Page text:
Effect of Soil Variability on Response to Tillage of an Atlantic Coastal Plain Ultisol1
- S. H. Anderson and
- D. K. Cassel2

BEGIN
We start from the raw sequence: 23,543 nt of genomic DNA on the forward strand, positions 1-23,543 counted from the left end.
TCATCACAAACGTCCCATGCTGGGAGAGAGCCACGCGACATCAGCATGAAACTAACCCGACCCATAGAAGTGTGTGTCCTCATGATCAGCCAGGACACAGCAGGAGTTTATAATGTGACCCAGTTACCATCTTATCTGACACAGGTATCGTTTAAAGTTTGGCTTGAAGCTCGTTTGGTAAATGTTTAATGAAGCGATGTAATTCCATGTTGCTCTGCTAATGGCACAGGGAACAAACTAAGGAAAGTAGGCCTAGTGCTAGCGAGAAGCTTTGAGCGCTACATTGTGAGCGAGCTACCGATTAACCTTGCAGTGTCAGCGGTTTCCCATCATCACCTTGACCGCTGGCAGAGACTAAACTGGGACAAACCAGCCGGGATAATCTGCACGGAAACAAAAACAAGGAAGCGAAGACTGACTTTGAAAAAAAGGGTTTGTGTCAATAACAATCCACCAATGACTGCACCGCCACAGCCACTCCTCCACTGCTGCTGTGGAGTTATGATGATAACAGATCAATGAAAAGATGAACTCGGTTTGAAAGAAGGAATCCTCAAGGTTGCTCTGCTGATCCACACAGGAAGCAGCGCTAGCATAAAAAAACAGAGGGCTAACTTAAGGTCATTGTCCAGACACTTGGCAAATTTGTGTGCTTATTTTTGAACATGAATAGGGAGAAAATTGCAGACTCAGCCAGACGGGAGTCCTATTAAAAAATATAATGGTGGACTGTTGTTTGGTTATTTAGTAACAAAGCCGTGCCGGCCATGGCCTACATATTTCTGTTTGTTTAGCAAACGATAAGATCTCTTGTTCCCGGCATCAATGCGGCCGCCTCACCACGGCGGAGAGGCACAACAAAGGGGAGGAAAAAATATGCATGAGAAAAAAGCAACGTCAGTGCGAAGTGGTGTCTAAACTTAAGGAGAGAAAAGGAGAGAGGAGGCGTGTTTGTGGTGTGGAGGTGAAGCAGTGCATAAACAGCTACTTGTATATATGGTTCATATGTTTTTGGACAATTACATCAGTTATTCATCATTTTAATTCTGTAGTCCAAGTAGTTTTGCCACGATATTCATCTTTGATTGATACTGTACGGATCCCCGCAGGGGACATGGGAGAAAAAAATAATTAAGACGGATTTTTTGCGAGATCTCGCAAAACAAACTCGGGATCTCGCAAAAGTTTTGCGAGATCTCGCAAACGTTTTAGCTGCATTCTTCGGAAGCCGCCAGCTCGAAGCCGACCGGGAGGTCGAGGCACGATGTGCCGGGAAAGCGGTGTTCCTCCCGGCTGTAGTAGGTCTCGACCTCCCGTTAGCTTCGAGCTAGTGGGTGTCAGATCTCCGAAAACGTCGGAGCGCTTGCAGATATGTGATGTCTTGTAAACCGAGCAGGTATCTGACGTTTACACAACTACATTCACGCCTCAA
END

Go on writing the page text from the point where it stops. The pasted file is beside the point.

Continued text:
Subsoiling and chisel plowing are deep tillage practices which have increased crop yields on soils containing tillage pans. The relationship between crop response to deep tillage practices as influenced by soil property variability is not well understood. This study was conducted to obtain information about the response of corn (Zea mays L.) to selected tillage practices as influenced by soil variability. The effects of selected tillage practices on soil physical properties and corn production were investigated during 1981 and 1982 in a field with a tillage pan. The surface textural class of the Norfolk series (fine-loamy, siliceous, thermic Typic Paleudults) in the field ranged from loamy sand to sandy loam. Three distinct soil units were delineated on the landscape based on depth to the B horizon. Four tillage treatments were investigated: disking, bedding, subsoiling plus bedding, and chisel plowing. Soil and plant parameters monitored at various times during the study were in situ mechanical impedance, bulk density, corn height, leaf area, barren stalk population, and grain yield. Significant interactions between tillage and soil unit for grain yield indicate a variable response to tillage due to depth to the B horizon. Mechanical impedance and bulk density in the conventional disk and subsoil treatments were negatively correlated with depth to the B horizon, implying that relatively less root restriction occurs when the B horizon is deeper. Grain yield response to deep tillage (subsoiling and chisel plowing) was significant during 1981 but not in 1982; this behavior was attributed to differences in rainfall distribution between the two years. Barren stalk population was significantly decreased by deep tillage both years.Please view the pdf by using the Full Text (PDF) link under 'View' to the left.
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